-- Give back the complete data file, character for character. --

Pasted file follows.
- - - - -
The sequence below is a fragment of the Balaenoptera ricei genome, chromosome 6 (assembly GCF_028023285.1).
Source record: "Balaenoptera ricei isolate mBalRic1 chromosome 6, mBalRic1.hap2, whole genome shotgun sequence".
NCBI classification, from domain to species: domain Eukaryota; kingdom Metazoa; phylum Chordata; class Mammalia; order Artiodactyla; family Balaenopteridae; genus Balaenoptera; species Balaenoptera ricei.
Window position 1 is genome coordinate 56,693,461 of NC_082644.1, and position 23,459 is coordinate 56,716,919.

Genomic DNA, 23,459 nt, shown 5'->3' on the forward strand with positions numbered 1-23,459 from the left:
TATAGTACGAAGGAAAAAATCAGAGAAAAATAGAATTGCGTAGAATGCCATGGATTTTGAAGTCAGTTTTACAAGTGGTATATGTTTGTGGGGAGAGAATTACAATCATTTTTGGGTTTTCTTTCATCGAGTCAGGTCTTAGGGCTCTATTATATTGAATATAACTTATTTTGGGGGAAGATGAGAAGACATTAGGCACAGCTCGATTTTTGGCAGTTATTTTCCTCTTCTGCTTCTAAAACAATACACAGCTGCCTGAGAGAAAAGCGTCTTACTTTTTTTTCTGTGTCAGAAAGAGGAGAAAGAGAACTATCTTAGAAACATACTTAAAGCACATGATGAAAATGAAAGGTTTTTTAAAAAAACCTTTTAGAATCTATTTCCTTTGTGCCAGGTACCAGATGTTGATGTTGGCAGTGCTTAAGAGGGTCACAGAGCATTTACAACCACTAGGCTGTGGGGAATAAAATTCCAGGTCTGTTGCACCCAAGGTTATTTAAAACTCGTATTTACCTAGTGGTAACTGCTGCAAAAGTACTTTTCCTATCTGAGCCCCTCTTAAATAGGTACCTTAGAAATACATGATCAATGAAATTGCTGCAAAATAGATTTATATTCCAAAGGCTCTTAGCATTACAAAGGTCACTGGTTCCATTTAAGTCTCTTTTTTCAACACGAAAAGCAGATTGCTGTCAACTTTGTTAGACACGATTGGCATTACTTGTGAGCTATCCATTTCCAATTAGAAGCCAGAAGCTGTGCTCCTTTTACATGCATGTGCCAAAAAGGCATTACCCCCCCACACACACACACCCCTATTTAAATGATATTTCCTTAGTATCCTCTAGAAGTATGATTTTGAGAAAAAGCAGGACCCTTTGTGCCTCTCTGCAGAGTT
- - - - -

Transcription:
The sequence below is a fragment of the Balaenoptera ricei genome, chromosome 6 (assembly GCF_028023285.1).
Source record: "Balaenoptera ricei isolate mBalRic1 chromosome 6, mBalRic1.hap2, whole genome shotgun sequence".
NCBI classification, from domain to species: domain Eukaryota; kingdom Metazoa; phylum Chordata; class Mammalia; order Artiodactyla; family Balaenopteridae; genus Balaenoptera; species Balaenoptera ricei.
Window position 1 is genome coordinate 56,693,461 of NC_082644.1, and position 23,459 is coordinate 56,716,919.

Genomic DNA, 23,459 nt, shown 5'->3' on the forward strand with positions numbered 1-23,459 from the left:
TATAGTACGAAGGAAAAAATCAGAGAAAAATAGAATTGCGTAGAATGCCATGGATTTTGAAGTCAGTTTTACAAGTGGTATATGTTTGTGGGGAGAGAATTACAATCATTTTTGGGTTTTCTTTCATCGAGTCAGGTCTTAGGGCTCTATTATATTGAATATAACTTATTTTGGGGGAAGATGAGAAGACATTAGGCACAGCTCGATTTTTGGCAGTTATTTTCCTCTTCTGCTTCTAAAACAATACACAGCTGCCTGAGAGAAAAGCGTCTTACTTTTTTTTCTGTGTCAGAAAGAGGAGAAAGAGAACTATCTTAGAAACATACTTAAAGCACATGATGAAAATGAAAGGTTTTTTAAAAAAACCTTTTAGAATCTATTTCCTTTGTGCCAGGTACCAGATGTTGATGTTGGCAGTGCTTAAGAGGGTCACAGAGCATTTACAACCACTAGGCTGTGGGGAATAAAATTCCAGGTCTGTTGCACCCAAGGTTATTTAAAACTCGTATTTACCTAGTGGTAACTGCTGCAAAAGTACTTTTCCTATCTGAGCCCCTCTTAAATAGGTACCTTAGAAATACATGATCAATGAAATTGCTGCAAAATAGATTTATATTCCAAAGGCTCTTAGCATTACAAAGGTCACTGGTTCCATTTAAGTCTCTTTTTTCAACACGAAAAGCAGATTGCTGTCAACTTTGTTAGACACGATTGGCATTACTTGTGAGCTATCCATTTCCAATTAGAAGCCAGAAGCTGTGCTCCTTTTACATGCATGTGCCAAAAAGGCATTACCCCCCCACACACACACACCCCTATTTAAATGATATTTCCTTAGTATCCTCTAGAAGTATGATTTTGAGAAAAAGCAGGACCCTTTGTGCCTCTCTGCAGAGTT